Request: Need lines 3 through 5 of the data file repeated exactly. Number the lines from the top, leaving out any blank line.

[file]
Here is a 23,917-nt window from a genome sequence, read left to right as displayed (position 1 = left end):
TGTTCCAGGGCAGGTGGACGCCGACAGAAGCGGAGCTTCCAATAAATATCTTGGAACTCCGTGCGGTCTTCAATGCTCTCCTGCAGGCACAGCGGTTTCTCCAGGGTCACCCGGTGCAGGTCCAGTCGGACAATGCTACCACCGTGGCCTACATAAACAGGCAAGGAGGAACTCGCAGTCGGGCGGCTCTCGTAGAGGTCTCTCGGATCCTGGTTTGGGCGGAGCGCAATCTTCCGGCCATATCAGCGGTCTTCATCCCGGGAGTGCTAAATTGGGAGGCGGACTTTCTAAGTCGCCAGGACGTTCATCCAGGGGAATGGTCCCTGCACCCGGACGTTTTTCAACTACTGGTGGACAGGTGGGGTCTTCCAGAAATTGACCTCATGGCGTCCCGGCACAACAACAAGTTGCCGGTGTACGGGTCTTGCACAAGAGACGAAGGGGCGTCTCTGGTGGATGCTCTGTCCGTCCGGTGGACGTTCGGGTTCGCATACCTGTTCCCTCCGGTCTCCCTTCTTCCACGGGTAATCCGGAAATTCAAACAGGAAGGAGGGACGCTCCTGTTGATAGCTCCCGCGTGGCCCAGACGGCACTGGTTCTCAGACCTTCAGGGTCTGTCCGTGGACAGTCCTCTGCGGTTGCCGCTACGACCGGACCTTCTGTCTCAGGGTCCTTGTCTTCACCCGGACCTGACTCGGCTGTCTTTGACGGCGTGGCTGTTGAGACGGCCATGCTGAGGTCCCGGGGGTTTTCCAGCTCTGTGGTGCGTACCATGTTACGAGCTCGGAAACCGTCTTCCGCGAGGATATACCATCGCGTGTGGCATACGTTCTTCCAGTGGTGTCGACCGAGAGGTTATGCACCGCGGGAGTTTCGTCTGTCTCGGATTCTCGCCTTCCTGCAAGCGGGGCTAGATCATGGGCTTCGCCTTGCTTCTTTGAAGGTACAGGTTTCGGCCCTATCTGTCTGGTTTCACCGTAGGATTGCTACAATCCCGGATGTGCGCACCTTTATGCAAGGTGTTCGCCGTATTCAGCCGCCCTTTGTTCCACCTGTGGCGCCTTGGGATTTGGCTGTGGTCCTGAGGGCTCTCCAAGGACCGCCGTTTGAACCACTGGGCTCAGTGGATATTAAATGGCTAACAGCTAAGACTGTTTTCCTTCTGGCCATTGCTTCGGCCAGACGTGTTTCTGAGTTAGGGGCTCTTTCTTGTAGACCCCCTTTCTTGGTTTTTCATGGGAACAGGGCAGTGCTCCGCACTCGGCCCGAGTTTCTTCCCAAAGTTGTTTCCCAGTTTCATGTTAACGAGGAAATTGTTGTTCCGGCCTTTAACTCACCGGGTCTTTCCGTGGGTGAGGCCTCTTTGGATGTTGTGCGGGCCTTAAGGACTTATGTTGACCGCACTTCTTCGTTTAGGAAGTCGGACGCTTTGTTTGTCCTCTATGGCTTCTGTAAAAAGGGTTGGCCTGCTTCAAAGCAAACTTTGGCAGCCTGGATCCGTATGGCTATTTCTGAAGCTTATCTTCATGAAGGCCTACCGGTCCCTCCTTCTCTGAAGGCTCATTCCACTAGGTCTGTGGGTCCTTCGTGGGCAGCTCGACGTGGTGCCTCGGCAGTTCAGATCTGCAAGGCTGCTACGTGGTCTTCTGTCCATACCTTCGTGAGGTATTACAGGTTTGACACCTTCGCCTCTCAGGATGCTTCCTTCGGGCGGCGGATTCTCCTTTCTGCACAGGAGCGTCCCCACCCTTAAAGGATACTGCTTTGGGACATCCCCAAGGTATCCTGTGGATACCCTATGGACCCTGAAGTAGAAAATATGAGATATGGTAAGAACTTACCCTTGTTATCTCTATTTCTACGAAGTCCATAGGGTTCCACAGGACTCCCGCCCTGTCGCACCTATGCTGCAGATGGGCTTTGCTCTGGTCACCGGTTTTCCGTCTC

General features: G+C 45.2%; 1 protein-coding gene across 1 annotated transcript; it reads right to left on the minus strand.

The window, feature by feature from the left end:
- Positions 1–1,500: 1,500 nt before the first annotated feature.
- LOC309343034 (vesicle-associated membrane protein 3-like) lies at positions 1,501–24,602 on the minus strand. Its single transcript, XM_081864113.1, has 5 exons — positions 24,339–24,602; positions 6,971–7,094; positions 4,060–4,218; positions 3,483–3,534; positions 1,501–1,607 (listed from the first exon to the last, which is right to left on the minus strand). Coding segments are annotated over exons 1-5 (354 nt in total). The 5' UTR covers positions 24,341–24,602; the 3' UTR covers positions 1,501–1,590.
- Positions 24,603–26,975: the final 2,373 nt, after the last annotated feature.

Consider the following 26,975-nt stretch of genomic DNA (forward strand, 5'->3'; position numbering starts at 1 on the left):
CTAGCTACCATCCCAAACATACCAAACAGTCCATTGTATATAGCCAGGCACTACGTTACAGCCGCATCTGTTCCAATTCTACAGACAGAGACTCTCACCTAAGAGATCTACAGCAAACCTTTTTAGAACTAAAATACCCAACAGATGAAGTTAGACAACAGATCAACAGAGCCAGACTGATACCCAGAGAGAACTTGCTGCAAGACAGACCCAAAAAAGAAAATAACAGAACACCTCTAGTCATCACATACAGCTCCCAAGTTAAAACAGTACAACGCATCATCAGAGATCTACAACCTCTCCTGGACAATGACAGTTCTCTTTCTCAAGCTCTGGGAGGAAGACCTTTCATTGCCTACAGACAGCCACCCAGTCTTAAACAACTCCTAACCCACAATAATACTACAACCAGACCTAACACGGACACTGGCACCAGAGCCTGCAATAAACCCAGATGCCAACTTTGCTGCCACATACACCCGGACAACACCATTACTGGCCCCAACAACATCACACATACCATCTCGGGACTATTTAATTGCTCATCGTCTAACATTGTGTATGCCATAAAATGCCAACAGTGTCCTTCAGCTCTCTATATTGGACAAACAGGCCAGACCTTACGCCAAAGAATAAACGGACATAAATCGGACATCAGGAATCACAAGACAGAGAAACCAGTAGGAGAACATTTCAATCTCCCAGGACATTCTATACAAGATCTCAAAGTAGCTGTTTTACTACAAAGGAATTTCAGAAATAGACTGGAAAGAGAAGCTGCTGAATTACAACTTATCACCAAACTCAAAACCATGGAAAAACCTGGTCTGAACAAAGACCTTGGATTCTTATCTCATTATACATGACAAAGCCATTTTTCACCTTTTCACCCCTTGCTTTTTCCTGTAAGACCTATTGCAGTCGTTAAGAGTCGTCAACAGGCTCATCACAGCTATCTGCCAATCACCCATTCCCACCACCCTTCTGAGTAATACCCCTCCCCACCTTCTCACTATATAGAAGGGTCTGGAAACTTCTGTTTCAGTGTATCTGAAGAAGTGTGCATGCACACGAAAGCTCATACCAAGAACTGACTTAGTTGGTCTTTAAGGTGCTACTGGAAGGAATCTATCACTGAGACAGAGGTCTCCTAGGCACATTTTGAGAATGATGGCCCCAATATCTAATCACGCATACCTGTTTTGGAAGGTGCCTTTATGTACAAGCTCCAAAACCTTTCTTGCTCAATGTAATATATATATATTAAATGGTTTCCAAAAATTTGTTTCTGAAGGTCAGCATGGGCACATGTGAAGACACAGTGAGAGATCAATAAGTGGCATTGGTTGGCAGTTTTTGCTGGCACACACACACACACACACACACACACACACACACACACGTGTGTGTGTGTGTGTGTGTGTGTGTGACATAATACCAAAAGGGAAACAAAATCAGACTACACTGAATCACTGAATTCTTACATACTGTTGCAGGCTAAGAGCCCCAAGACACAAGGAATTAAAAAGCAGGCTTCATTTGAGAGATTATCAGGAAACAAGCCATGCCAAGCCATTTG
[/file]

General features: G+C 45.2%; 1 protein-coding gene across 1 annotated transcript; it reads right to left on the minus strand.

The window, feature by feature from the left end:
- Positions 1–1,500: 1,500 nt before the first annotated feature.